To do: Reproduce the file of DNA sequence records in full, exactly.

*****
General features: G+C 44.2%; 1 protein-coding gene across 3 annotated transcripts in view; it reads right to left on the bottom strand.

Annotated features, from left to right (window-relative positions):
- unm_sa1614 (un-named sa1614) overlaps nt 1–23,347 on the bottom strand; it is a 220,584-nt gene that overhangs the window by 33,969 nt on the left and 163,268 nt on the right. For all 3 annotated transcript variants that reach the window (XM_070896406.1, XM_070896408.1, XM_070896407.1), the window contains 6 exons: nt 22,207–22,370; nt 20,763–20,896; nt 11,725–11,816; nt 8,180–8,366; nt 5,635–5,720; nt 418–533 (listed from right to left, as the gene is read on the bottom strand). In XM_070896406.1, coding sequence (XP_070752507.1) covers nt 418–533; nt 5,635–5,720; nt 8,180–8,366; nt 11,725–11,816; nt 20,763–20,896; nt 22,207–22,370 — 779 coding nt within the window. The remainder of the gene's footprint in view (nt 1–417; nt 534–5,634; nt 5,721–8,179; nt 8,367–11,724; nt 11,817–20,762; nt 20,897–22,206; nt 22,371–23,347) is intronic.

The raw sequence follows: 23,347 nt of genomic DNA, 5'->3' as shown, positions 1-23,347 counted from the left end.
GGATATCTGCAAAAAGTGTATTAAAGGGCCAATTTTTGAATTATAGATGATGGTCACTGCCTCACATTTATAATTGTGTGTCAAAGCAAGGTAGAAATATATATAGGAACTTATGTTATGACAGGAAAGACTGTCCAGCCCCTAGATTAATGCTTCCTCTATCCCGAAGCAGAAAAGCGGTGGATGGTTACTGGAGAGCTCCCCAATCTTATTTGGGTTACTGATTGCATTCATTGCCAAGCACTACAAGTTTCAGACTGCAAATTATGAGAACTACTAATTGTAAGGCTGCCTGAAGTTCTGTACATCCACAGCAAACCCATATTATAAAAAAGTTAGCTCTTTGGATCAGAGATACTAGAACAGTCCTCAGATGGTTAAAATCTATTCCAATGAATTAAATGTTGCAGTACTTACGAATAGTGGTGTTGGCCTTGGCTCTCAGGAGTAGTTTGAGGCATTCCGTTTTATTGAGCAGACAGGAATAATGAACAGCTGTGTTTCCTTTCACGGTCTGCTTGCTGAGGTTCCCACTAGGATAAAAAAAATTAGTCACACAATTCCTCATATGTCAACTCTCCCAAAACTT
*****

General features: G+C 44.2%; 1 protein-coding gene across 3 annotated transcripts in view; it reads right to left on the bottom strand.

Annotated features, from left to right (window-relative positions):
- unm_sa1614 (un-named sa1614) overlaps nt 1–23,347 on the bottom strand; it is a 220,584-nt gene that overhangs the window by 33,969 nt on the left and 163,268 nt on the right. For all 3 annotated transcript variants that reach the window (XM_070896406.1, XM_070896408.1, XM_070896407.1), the window contains 6 exons: nt 22,207–22,370; nt 20,763–20,896; nt 11,725–11,816; nt 8,180–8,366; nt 5,635–5,720; nt 418–533 (listed from right to left, as the gene is read on the bottom strand). In XM_070896406.1, coding sequence (XP_070752507.1) covers nt 418–533; nt 5,635–5,720; nt 8,180–8,366; nt 11,725–11,816; nt 20,763–20,896; nt 22,207–22,370 — 779 coding nt within the window. The remainder of the gene's footprint in view (nt 1–417; nt 534–5,634; nt 5,721–8,179; nt 8,367–11,724; nt 11,817–20,762; nt 20,897–22,206; nt 22,371–23,347) is intronic.

The raw sequence follows: 23,347 nt of genomic DNA, 5'->3' as shown, positions 1-23,347 counted from the left end.
GGATATCTGCAAAAAGTGTATTAAAGGGCCAATTTTTGAATTATAGATGATGGTCACTGCCTCACATTTATAATTGTGTGTCAAAGCAAGGTAGAAATATATATAGGAACTTATGTTATGACAGGAAAGACTGTCCAGCCCCTAGATTAATGCTTCCTCTATCCCGAAGCAGAAAAGCGGTGGATGGTTACTGGAGAGCTCCCCAATCTTATTTGGGTTACTGATTGCATTCATTGCCAAGCACTACAAGTTTCAGACTGCAAATTATGAGAACTACTAATTGTAAGGCTGCCTGAAGTTCTGTACATCCACAGCAAACCCATATTATAAAAAAGTTAGCTCTTTGGATCAGAGATACTAGAACAGTCCTCAGATGGTTAAAATCTATTCCAATGAATTAAATGTTGCAGTACTTACGAATAGTGGTGTTGGCCTTGGCTCTCAGGAGTAGTTTGAGGCATTCCGTTTTATTGAGCAGACAGGAATAATGAACAGCTGTGTTTCCTTTCACGGTCTGCTTGCTGAGGTTCCCACTAGGATAAAAAAAATTAGTCACACAATTCCTCATATGTCAACTCTCCCAAAACTT